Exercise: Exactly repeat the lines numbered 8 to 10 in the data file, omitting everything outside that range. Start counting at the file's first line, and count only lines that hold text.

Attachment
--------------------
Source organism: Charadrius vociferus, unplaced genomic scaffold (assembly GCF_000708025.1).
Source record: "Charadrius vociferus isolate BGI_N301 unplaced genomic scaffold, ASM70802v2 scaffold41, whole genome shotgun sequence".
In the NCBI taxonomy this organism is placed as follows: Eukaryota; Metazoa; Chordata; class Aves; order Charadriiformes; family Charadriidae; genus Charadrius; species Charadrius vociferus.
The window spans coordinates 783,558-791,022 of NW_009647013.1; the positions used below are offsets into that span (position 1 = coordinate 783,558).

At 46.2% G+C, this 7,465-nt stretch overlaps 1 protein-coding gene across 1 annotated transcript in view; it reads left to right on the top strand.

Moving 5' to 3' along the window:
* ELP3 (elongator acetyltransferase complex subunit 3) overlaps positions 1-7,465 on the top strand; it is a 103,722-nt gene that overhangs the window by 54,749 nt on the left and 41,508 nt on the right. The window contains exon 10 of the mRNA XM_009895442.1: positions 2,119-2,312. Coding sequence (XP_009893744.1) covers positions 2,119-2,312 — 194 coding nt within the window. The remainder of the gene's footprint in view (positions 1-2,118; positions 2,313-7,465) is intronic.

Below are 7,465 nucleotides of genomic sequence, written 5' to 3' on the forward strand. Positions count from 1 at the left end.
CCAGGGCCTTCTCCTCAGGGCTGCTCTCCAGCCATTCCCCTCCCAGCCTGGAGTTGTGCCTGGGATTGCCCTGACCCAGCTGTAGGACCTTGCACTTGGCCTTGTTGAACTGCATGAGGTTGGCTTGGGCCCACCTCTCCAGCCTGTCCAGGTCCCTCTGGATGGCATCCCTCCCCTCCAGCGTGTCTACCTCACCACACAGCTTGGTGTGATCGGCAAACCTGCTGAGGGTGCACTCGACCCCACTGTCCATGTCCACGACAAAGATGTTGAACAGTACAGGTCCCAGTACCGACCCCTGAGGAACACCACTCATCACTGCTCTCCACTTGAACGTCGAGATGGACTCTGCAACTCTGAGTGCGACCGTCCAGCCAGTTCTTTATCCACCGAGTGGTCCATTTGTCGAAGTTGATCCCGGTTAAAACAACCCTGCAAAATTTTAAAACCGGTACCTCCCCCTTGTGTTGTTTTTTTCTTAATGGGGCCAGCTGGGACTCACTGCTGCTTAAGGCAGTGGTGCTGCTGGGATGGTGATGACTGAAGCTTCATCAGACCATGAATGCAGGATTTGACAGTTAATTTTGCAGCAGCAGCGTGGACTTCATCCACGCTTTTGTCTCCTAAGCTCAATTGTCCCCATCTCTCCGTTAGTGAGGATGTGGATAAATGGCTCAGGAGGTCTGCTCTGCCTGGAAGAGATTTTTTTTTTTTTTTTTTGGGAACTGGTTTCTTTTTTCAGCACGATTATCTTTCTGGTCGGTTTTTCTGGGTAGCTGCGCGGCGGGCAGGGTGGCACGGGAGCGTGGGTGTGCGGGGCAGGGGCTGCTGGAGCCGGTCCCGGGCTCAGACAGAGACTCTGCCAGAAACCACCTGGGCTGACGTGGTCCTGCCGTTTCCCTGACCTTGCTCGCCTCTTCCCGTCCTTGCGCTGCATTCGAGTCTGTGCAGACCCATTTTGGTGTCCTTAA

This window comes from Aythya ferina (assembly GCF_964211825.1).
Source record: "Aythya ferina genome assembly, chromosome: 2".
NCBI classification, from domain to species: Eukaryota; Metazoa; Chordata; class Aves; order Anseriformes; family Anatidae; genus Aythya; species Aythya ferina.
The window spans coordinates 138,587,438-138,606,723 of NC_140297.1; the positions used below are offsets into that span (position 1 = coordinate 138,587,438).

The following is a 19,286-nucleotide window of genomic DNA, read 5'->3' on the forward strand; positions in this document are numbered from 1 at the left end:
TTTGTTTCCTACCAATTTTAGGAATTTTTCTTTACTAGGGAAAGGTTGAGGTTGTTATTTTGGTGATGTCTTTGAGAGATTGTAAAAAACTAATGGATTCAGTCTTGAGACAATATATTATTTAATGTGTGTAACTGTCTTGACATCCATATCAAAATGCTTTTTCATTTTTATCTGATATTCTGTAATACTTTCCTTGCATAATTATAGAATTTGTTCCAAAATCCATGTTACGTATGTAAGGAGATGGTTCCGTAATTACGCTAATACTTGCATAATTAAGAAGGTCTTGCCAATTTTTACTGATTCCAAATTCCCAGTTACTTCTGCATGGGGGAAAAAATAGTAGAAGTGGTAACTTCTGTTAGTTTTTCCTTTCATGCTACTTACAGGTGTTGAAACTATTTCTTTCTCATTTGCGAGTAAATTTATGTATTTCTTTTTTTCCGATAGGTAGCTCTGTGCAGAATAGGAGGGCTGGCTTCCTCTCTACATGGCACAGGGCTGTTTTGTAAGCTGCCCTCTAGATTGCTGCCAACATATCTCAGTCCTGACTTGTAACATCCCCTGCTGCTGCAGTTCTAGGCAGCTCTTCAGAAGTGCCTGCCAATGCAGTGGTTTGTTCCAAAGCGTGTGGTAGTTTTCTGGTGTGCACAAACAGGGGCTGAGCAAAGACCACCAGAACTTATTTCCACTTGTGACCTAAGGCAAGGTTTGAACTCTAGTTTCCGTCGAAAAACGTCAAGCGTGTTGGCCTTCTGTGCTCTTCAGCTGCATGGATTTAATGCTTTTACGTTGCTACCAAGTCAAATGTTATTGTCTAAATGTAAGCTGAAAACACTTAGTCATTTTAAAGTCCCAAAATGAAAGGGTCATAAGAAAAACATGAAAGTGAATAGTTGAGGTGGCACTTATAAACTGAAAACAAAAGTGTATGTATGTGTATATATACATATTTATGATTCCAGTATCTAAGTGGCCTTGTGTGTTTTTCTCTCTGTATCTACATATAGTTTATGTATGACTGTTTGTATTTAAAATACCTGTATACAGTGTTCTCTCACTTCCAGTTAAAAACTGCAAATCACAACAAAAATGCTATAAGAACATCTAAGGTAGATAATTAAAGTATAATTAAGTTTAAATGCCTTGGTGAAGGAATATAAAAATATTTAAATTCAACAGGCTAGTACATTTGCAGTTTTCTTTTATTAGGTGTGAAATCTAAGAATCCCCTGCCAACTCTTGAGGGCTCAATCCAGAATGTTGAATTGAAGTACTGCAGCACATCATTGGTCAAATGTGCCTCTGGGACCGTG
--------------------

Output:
Below are 7,465 nucleotides of genomic sequence, written 5' to 3' on the forward strand. Positions count from 1 at the left end.
CCAGGGCCTTCTCCTCAGGGCTGCTCTCCAGCCATTCCCCTCCCAGCCTGGAGTTGTGCCTGGGATTGCCCTGACCCAGCTGTAGGACCTTGCACTTGGCCTTGTTGAACTGCATGAGGTTGGCTTGGGCCCACCTCTCCAGCCTGTCCAGGTCCCTCTGGATGGCATCCCTCCCCTCCAGCGTGTCTACCTCACCACACAGCTTGGTGTGATCGGCAAACCTGCTGAGGGTGCACTCGACCCCACTGTCCATGTCCACGACAAAGATGTTGAACAGTACAGGTCCCAGTACCGACCCCTGAGGAACACCACTCATCACTGCTCTCCACTTGAACGTCGAGATGGACTCTGCAACTCTGAGTGCGACCGTCCAGCCAGTTCTTTATCCACCGAGTGGTCCATTTGTCGAAGTTGATCCCGGTTAAAACAACCCTGCAAAATTTTAAAACCGGTACCTCCCCCTTGTGTTGTTTTTTTCTTAATGGGGCCAGCTGGGACTCACTGCTGCTTAAGGCAGTGGTGCTGCTGGGATGGTGATGACTGAAGCTTCATCAGACCATGAATGCAGGATTTGACAGTTAATTTTGCAGCAGCAGCGTGGACTTCATCCACGCTTTTGTCTCCTAAGCTCAATTGTCCCCATCTCTCCGTTAGTGAGGATGTGGATAAATGGCTCAGGAGGTCTGCTCTGCCTGGAAGAGATTTTTTTTTTTTTTTTTTGGGAACTGGTTTCTTTTTTCAGCACGATTATCTTTCTGGTCGGTTTTTCTGGGTAGCTGCGCGGCGGGCAGGGTGGCACGGGAGCGTGGGTGTGCGGGGCAGGGGCTGCTGGAGCCGGTCCCGGGCTCAGACAGAGACTCTGCCAGAAACCACCTGGGCTGACGTGGTCCTGCCGTTTCCCTGACCTTGCTCGCCTCTTCCCGTCCTTGCGCTGCATTCGAGTCTGTGCAGACCCATTTTGGTGTCCTTAA

This window comes from Aythya ferina (assembly GCF_964211825.1).